In 2013-2014, Colgate-Palmolive gave more money to Republican party candidates, but the numbers are relatively close for both parties and really small for the size of the company. 3)http://influenceexplorer.com/organization/colgate-palmolive-co/9d2c826e976f40b4bcc767790060b49f?cycle=2014. Colgate has spent the largest amount of lobbying money on for the chemical industry. 4)http://www.opensecrets.org/orgs/summary.php?id=D000032736
What concerns me the most is Colgate-Palmolive is a member of the Grocery Manufacturers Association (GMA). 5)http://www.colgate.com/Colgate/US/Corp_v2/LivingOurValues/Sustainability_v2/Colgate_Sustainability_Report_Partnerships_2015_8.pdf6)http://occupy-monsanto.com/boycott-the-grocery-manufacturers-association-member-companies/
As Food & Water Watch explains:
The Grocery Manufacturers Association (GMA) represents more than 300 of the United States’ biggest food and beverage companies. GMA members also include some of the largest seed and biotechnology companies (like Monsanto, Dow AgroSciences and Syngenta).
The GMA lobbies the federal and state governments to keep business costs low for its members by keeping regulations loose or even voluntary. The priorities of the GMA align its member companies’ bottom lines, and not with the health and well-being of its consumers. The GMA fights to keep genetically engineered foods (GMOs) unlabeled, to oppose mandatory country-of-origin labeling and to block any limitations on marketing junk food to children.7)https://www.foodandwaterwatch.org/factsheet/industry-profile-grocery-manufacturers-association/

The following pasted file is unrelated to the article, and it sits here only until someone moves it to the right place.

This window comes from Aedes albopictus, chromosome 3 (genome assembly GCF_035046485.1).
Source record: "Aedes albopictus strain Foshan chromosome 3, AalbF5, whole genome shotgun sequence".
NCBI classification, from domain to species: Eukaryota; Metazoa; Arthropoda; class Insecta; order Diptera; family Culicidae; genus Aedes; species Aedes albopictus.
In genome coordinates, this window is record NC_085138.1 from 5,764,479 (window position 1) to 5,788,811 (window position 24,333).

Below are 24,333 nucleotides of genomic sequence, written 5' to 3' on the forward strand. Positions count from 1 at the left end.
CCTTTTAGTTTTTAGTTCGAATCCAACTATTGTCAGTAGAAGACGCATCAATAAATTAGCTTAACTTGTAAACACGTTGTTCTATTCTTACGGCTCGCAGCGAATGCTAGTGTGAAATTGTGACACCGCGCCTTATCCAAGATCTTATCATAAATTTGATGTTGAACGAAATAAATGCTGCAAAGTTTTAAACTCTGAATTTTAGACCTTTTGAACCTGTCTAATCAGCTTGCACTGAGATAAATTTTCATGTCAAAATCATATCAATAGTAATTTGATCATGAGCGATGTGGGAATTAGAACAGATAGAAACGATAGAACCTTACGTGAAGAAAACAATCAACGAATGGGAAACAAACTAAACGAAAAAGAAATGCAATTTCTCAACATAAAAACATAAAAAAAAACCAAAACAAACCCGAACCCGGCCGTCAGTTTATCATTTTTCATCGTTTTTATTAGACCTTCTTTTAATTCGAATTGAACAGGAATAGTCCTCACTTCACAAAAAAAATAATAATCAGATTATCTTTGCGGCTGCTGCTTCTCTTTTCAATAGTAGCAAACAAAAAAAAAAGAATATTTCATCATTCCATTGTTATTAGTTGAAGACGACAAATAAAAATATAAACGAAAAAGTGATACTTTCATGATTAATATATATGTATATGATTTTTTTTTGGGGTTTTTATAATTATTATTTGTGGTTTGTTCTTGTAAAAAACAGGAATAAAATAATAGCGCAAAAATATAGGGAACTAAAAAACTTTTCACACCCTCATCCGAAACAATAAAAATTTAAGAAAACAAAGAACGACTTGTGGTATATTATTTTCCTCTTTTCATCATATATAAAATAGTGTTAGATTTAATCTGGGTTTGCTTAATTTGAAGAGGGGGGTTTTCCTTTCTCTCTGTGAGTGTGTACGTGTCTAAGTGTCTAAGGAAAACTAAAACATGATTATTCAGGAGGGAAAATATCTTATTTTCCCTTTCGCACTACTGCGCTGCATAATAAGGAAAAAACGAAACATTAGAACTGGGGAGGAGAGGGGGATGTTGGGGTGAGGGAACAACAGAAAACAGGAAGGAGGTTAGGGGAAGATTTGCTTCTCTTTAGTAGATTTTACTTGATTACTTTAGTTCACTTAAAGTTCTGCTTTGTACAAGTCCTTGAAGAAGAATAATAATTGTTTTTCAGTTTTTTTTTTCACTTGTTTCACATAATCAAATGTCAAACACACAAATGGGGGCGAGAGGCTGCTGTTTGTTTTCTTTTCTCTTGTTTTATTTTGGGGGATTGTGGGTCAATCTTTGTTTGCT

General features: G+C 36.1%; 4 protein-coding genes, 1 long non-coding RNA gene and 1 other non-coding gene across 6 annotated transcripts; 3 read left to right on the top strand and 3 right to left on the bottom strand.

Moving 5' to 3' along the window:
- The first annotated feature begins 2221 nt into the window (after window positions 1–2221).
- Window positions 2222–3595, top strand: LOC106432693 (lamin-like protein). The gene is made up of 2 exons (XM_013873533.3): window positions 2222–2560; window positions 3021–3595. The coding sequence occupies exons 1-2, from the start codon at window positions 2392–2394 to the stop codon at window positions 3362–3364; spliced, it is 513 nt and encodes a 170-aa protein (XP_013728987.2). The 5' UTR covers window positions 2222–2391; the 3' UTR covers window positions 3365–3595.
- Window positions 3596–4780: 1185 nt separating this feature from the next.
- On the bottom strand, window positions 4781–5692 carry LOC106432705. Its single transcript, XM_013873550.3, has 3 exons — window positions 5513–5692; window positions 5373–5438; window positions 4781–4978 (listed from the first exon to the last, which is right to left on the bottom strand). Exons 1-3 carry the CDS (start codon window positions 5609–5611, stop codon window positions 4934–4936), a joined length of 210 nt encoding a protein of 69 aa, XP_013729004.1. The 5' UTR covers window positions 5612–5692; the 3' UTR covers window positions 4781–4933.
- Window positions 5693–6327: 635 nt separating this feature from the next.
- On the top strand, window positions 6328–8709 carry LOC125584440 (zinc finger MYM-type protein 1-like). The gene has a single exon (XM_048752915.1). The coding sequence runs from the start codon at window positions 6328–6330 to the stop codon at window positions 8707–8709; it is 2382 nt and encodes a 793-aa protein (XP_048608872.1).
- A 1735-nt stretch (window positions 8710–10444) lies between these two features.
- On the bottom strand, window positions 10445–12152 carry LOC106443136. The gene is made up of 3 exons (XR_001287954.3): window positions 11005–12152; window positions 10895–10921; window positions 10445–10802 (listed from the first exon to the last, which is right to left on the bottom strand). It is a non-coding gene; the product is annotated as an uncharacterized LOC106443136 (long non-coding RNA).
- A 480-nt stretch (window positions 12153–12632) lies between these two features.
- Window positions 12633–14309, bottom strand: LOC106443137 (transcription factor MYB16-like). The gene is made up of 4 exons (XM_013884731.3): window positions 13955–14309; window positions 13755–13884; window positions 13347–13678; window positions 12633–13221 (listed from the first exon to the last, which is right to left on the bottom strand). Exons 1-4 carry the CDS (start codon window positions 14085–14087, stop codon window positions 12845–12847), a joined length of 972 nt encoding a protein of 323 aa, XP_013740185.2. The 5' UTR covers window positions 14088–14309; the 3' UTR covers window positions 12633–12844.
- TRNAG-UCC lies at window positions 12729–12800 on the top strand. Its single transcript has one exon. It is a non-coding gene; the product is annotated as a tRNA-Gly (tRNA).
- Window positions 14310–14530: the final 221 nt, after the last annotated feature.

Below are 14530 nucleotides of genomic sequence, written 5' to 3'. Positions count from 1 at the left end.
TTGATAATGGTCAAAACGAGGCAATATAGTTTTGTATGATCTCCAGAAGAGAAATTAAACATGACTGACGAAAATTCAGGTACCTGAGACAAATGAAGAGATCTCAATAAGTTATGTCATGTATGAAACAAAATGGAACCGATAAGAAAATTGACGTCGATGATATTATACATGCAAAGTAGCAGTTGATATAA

The GMA has spent millions to defeat state initiatives requiring GMO labeling.8)http://www.sourcewatch.org/index.php/Grocery_Manufacturers_Association Yes, this is a big concern for me!
The GMA also supports outsourcing. 9)http://www.gmaonline.org/downloads/research-and-reports/ExecSummary_20080918_v2.pdf. Outsourcing typically involves shifting to resources overseas to save money; however, in the case of Tom’s of Maine, this has been avoided.
One thing I learned on the trip was that not all of Tom’s products are made in Maine. The product line is so extensive, that vendors in other states, Canada, and Switzerland (toothbrushes) manufacture many of the products. When one of these vendors shifted production to China, Tom’s ended their relationship and found a different one closer to home. The working conditions for employees in China did not meet the company’s criteria for social responsibility.
We toured the Sanford, Maine factory and watched mouthwash move through the assembly line. Toothpaste, mouthwash, and deodorant are made in this facility that employees 62. I was surprised at the small size of the facility. We met employees that had been with the company from 19 years to four days. They all seemed content and proud of their work.
One benefit of ownership by Colgate-Palmolive is an increased distribution of Tom’s products. You may have noticed Tom’s of Maine products now available in many conventional stores. When I leave my local area full of health food stores and coops, I am pleased to find Tom’s in parts of the country less environmentally focused.